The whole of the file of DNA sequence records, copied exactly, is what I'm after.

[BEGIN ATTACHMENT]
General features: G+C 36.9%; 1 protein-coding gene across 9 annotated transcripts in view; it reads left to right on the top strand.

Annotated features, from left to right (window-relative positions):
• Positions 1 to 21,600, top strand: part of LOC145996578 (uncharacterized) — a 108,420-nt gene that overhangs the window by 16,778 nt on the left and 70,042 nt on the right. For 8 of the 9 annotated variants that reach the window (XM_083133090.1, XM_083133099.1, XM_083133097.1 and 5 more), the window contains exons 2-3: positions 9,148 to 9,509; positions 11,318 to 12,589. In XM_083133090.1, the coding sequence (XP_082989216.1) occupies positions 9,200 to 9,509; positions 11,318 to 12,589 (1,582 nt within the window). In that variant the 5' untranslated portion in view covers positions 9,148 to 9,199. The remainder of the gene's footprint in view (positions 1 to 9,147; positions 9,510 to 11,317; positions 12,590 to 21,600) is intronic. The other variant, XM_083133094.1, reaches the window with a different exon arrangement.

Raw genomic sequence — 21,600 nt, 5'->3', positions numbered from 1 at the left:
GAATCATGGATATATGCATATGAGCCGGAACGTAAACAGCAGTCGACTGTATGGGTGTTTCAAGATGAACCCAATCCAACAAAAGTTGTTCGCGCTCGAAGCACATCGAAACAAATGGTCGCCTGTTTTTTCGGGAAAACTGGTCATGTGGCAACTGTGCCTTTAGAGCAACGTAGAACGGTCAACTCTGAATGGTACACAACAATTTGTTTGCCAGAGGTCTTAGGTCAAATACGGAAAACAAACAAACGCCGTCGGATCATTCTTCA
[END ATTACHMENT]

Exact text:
General features: G+C 36.9%; 1 protein-coding gene across 9 annotated transcripts in view; it reads left to right on the top strand.

Annotated features, from left to right (window-relative positions):
• Positions 1 to 21,600, top strand: part of LOC145996578 (uncharacterized) — a 108,420-nt gene that overhangs the window by 16,778 nt on the left and 70,042 nt on the right. For 8 of the 9 annotated variants that reach the window (XM_083133090.1, XM_083133099.1, XM_083133097.1 and 5 more), the window contains exons 2-3: positions 9,148 to 9,509; positions 11,318 to 12,589. In XM_083133090.1, the coding sequence (XP_082989216.1) occupies positions 9,200 to 9,509; positions 11,318 to 12,589 (1,582 nt within the window). In that variant the 5' untranslated portion in view covers positions 9,148 to 9,199. The remainder of the gene's footprint in view (positions 1 to 9,147; positions 9,510 to 11,317; positions 12,590 to 21,600) is intronic. The other variant, XM_083133094.1, reaches the window with a different exon arrangement.

Raw genomic sequence — 21,600 nt, 5'->3', positions numbered from 1 at the left:
GAATCATGGATATATGCATATGAGCCGGAACGTAAACAGCAGTCGACTGTATGGGTGTTTCAAGATGAACCCAATCCAACAAAAGTTGTTCGCGCTCGAAGCACATCGAAACAAATGGTCGCCTGTTTTTTCGGGAAAACTGGTCATGTGGCAACTGTGCCTTTAGAGCAACGTAGAACGGTCAACTCTGAATGGTACACAACAATTTGTTTGCCAGAGGTCTTAGGTCAAATACGGAAAACAAACAAACGCCGTCGGATCATTCTTCA